What about those sugar-addicted rodents Gearhardt mentioned? Such studies seem to indicate that animals can get hooked on flavorful foods the same way they develop a taste for cocaine. But the key question is, do these animal models translate to humans living in the real world? No, not really.
For instance, if you locked me in my office and gave me a choice between organic carrots and Burger King, I'd eat the Whopper every time. If you shocked my foot to discourage my burgeoning burger habit, I'd probably eat more of them just to spite you. Rhetoric aside, the point is that experiments in artificial conditions are bad proxies for human behavior in the environments we actually inhabit. A pair of obesity researchers made the same point more eloquently in a 2012 paper:
"These models do validate some of the predictions from the neuroscientific model [of food addiction]. However, the findings, while they tell us that hyperpalatable foods, administered in particular, often highly constrained regimens, produce an addiction-like syndrome, they do not afford easy translation to humans who are not subject to such constraints … But the question remains: do humans, in their very different environments, become truly addicted to certain nutrients?"
Spoiler alert: their answer was no, though they acknowledged that better data could change this conclusion in the future. Other scientists have reached the same conclusion.
Lots of loose ends
My colleague Dr. Chuck Dinerstein has pointed out that there is a mismatch between our metabolism and the modern environment. "Nature didn’t design us for Big Macs and remote control of the television, we are out of sync." That's certainly true, but there are several clear indications that we can surmount the temptation to binge watch Tiger King and subsist on McDonald's, further complicating the food addiction narrative.
For one thing, people can develop cravings for foods or ingredients that are not palatable, which undermines the claim that “ultra-processed” creations like chips and candy bars uniquely fuel addiction. Some clinical research has also found that giving obese patients a drug like naltrexone will reduce their interest in palatable food but won't promote weight loss.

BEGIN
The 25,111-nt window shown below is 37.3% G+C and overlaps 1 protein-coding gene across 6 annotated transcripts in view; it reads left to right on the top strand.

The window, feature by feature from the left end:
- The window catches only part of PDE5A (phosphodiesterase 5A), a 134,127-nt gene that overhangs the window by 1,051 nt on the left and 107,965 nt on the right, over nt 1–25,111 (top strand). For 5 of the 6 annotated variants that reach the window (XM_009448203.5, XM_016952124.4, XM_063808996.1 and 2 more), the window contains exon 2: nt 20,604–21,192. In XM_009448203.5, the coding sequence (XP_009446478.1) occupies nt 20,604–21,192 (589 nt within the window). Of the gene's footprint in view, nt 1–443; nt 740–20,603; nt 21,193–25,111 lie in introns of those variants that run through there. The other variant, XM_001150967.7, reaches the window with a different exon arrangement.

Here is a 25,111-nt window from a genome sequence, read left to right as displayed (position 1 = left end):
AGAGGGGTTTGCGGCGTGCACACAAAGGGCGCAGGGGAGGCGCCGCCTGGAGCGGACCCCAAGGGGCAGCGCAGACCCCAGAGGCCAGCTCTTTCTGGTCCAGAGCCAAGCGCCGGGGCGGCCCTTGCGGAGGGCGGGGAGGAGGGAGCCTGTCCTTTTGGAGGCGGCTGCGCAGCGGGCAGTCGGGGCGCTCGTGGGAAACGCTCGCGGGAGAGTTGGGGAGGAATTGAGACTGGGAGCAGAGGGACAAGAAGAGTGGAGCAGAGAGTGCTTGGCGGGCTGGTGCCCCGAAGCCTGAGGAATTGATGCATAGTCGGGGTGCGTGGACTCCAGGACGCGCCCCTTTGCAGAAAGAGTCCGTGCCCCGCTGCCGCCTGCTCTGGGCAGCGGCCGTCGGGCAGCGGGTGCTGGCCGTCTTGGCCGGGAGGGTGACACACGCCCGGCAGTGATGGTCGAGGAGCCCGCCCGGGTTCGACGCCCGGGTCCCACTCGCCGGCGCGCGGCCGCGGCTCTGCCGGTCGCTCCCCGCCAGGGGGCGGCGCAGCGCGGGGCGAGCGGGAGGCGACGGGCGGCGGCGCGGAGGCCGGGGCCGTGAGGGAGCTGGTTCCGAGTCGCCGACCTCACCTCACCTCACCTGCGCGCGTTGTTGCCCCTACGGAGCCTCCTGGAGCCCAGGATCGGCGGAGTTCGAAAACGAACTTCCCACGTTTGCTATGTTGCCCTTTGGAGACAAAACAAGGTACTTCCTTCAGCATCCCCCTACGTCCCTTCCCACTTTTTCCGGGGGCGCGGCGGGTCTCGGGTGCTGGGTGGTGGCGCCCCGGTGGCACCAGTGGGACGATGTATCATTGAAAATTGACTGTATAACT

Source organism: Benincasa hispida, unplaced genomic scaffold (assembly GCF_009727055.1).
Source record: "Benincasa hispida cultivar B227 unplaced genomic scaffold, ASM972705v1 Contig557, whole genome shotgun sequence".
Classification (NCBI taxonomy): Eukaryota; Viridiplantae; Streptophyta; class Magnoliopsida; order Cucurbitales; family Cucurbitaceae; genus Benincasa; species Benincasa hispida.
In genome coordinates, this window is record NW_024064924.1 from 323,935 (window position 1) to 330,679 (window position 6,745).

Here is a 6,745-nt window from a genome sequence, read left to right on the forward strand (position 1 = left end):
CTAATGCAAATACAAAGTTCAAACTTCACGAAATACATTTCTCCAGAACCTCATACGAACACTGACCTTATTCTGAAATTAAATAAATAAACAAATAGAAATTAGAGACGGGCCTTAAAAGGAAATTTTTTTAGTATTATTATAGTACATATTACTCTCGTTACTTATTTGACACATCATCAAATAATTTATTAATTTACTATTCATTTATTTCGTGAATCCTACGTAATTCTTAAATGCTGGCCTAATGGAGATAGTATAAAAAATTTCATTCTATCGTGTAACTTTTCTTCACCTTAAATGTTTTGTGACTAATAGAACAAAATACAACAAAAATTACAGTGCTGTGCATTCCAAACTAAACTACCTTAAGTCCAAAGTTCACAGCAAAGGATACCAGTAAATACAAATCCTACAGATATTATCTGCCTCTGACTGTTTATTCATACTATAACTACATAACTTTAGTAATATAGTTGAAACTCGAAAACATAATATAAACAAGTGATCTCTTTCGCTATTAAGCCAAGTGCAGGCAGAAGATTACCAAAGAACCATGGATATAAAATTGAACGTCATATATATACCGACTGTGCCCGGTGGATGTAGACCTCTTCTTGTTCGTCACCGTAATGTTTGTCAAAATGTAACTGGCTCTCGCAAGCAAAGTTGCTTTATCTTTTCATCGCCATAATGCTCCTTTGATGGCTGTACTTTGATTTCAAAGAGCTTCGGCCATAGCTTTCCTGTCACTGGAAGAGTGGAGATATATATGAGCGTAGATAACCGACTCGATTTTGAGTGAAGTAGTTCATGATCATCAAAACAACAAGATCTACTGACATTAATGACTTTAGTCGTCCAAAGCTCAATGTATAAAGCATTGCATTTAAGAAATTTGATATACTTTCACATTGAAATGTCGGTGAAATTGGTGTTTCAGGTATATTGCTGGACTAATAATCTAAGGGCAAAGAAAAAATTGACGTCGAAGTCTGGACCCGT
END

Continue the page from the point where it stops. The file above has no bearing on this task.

Perhaps most importantly, studies have shown that people can lose weight and keep it off long-term by monitoring their caloric intake and body weight and regularly exercising. Planning meals and measuring food have the same positive effect. Choosing the right diet makes a difference, too, since people often see similar results on very different regimens.
All of this suggests that cultivating self-awareness through appropriate lifestyle changes allows us to overcome the supposedly “addictive” properties of processed foods. Accordingly, some researchers have argued that obesity treatment should address the behavioral component of overeating while avoiding the unsubstantiated claim that some chemical or chemicals in food can spur a substance use disorder.
Conclusion: food snobbery abides
Food addiction doesn't help explain overeating in any meaningful way. Although the “ultra-processed” meme is contradicted by plenty of evidence, it survives because it offers a chic explanation for why “the unwashed masses,” to use one food scholar's phrasing, continue eating cheap, convenient, and, by the way, often nutritious foods.
People aren't rational creatures with complex motivations and backgrounds on this view; they're victims whose free will and health have been undermined “in the service of profits” by a duplicitous food industry, as Gearhardt claimed. Naturally, she argued, “it will likely take industry regulation to chip away at the popularity of ultra-processed foods and the health problems that come along with them.”
That's not science; it's food snobbery dressed up in academic language. The Conversation should quit promoting it.